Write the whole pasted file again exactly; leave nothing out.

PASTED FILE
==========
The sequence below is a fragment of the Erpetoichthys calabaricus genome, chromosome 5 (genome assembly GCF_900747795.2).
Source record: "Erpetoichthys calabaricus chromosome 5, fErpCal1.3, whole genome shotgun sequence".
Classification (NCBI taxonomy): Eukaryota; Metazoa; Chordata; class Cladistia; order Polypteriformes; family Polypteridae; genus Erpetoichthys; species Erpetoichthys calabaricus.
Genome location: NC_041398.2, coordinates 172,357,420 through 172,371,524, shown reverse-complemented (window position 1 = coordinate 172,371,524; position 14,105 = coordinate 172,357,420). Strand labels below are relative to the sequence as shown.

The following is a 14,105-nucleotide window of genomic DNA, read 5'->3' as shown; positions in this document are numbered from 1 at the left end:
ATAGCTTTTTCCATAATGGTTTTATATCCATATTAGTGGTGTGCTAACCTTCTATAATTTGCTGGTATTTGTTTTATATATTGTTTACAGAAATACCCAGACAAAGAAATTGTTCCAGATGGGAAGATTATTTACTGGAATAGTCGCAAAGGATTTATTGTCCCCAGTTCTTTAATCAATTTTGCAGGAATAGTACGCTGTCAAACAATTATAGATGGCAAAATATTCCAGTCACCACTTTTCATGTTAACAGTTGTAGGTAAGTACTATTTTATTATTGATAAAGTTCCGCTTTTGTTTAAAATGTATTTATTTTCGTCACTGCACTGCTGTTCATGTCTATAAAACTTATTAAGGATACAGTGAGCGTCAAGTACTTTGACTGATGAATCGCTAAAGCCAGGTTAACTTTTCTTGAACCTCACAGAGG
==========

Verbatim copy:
The sequence below is a fragment of the Erpetoichthys calabaricus genome, chromosome 5 (genome assembly GCF_900747795.2).
Source record: "Erpetoichthys calabaricus chromosome 5, fErpCal1.3, whole genome shotgun sequence".
Classification (NCBI taxonomy): Eukaryota; Metazoa; Chordata; class Cladistia; order Polypteriformes; family Polypteridae; genus Erpetoichthys; species Erpetoichthys calabaricus.
Genome location: NC_041398.2, coordinates 172,357,420 through 172,371,524, shown reverse-complemented (window position 1 = coordinate 172,371,524; position 14,105 = coordinate 172,357,420). Strand labels below are relative to the sequence as shown.

The following is a 14,105-nucleotide window of genomic DNA, read 5'->3' as shown; positions in this document are numbered from 1 at the left end:
ATAGCTTTTTCCATAATGGTTTTATATCCATATTAGTGGTGTGCTAACCTTCTATAATTTGCTGGTATTTGTTTTATATATTGTTTACAGAAATACCCAGACAAAGAAATTGTTCCAGATGGGAAGATTATTTACTGGAATAGTCGCAAAGGATTTATTGTCCCCAGTTCTTTAATCAATTTTGCAGGAATAGTACGCTGTCAAACAATTATAGATGGCAAAATATTCCAGTCACCACTTTTCATGTTAACAGTTGTAGGTAAGTACTATTTTATTATTGATAAAGTTCCGCTTTTGTTTAAAATGTATTTATTTTCGTCACTGCACTGCTGTTCATGTCTATAAAACTTATTAAGGATACAGTGAGCGTCAAGTACTTTGACTGATGAATCGCTAAAGCCAGGTTAACTTTTCTTGAACCTCACAGAGG